The Nagas

Hill Peoples of Northeast India

Project Introduction The Naga Database

manuscript - Christoph von Furer-Haimendorf, Naga diary four

caption: origin myth of mankind - flood
medium: diaries
ethnicgroup: Konyak
location: Namsang
date: 20.3.1937
person: Furer-Haimendorf
date: 12.2.1937-31.3.1937
note: translated from german by Dr Ruth Barnes
person: School of Oriental and African Studies Library, London
text: The origin myth here has a variation which I have not encountered anywhere else among the Konyak. In brief outline it goes like this. "Once it was raining so long that the water could no longer drain away but rose higher and higher. All people and animals drowned as the water rose towards the sky and the highest mountains were flooded. Only one man and one woman stayed alive. They were sitting in a boat which was floating on the water. Finally when the water receeded and the boat ran on dry ground, the first plant to grow was a big pumpkin. The man in the boat heard a lot of noise from inside the pumpkin. That was because inside the pumpkin there were all the creatures which now inhabit the earth, people, tigers, elephants, pigs, birds, and everything that moves. (214) So the man said 'I want to cut this pumpkin and let out the people and animals. Where should I make the cut?' Wherever he placed his dao the creatures in that place shouted 'Do not cut here or you will kill us'. But finally he did have to cut somewhere and where his dao went in the animals were killed, but man and the other animals all ran out and spread throughout the land". No one knows what happened to the man and woman in the boat. People think that they were not humans but some kind of divinity.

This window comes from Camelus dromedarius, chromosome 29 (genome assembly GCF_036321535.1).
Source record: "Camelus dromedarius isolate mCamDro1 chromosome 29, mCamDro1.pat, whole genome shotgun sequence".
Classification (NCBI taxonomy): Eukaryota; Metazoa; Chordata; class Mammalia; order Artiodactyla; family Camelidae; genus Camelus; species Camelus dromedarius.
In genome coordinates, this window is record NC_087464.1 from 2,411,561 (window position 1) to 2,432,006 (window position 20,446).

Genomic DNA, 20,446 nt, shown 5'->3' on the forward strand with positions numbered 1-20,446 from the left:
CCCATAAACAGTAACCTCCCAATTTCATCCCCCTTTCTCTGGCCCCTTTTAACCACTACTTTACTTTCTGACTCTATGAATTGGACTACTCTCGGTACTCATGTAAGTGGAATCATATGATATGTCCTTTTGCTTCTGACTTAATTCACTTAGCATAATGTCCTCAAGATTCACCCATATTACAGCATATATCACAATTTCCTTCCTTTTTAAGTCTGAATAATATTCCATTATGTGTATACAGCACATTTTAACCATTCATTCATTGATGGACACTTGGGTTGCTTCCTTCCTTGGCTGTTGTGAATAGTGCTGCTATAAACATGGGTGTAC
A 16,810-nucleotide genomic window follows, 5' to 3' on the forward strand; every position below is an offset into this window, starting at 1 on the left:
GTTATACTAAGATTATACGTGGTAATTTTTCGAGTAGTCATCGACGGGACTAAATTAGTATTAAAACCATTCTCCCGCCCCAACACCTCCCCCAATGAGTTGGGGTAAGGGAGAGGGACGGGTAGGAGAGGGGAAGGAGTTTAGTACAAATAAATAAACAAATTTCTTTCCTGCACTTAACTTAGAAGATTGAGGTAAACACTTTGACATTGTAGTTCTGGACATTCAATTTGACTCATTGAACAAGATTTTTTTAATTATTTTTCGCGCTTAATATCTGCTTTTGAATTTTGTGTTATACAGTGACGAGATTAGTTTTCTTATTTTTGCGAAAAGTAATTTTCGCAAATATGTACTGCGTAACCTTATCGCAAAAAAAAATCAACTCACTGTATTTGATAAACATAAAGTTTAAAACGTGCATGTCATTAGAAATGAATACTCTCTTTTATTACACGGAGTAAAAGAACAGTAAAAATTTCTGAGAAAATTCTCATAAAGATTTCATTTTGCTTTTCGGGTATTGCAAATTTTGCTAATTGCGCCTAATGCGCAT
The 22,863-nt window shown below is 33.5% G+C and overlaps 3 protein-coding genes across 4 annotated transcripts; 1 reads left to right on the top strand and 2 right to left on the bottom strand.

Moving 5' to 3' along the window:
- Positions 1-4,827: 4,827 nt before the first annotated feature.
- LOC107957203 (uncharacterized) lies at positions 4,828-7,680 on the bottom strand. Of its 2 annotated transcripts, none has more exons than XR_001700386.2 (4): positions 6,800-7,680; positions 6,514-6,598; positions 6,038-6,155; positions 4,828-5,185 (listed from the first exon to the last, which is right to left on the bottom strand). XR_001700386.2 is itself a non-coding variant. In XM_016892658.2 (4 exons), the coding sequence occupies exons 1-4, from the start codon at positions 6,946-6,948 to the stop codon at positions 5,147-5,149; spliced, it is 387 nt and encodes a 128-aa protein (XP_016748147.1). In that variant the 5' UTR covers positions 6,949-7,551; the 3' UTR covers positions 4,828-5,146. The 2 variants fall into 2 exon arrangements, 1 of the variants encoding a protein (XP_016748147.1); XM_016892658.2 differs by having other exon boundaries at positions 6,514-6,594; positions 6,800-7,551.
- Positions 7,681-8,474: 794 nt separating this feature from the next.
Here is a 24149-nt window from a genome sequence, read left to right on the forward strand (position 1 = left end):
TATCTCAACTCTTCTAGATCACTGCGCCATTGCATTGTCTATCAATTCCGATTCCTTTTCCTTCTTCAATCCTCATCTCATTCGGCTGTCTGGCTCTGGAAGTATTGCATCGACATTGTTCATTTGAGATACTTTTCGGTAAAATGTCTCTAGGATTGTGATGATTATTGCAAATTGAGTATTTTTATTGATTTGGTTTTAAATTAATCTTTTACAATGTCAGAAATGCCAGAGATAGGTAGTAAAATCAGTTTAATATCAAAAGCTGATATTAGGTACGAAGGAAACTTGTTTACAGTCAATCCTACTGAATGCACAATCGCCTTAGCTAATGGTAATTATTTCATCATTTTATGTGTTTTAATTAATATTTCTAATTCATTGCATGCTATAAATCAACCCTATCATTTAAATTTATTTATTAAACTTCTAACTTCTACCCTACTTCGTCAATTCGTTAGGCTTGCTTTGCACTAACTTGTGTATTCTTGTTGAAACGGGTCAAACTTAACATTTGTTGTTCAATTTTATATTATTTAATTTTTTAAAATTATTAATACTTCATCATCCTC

text: Following my question they deny that they were brother and sister. It seems fairly obvious to me that a merging of two myths occurs here and that it still contains the idea of ancestral parents saved from the flood, which however is no longer correctly understood. (Compare p. 223). Furthermore there exists the concept of a huge mythical bird which sits near the hole through which the water drains off the earth, always keeping it open. If tree trunks are washed up and lie across the hole he removes them and this way he avoids a stopage and a new flood. (215) This bird is called Hantepouin. The myth about the origin from a pumpkin is parallel to that about the stone at Lungterok and it probably belongs to those clans which come from Yinyishang.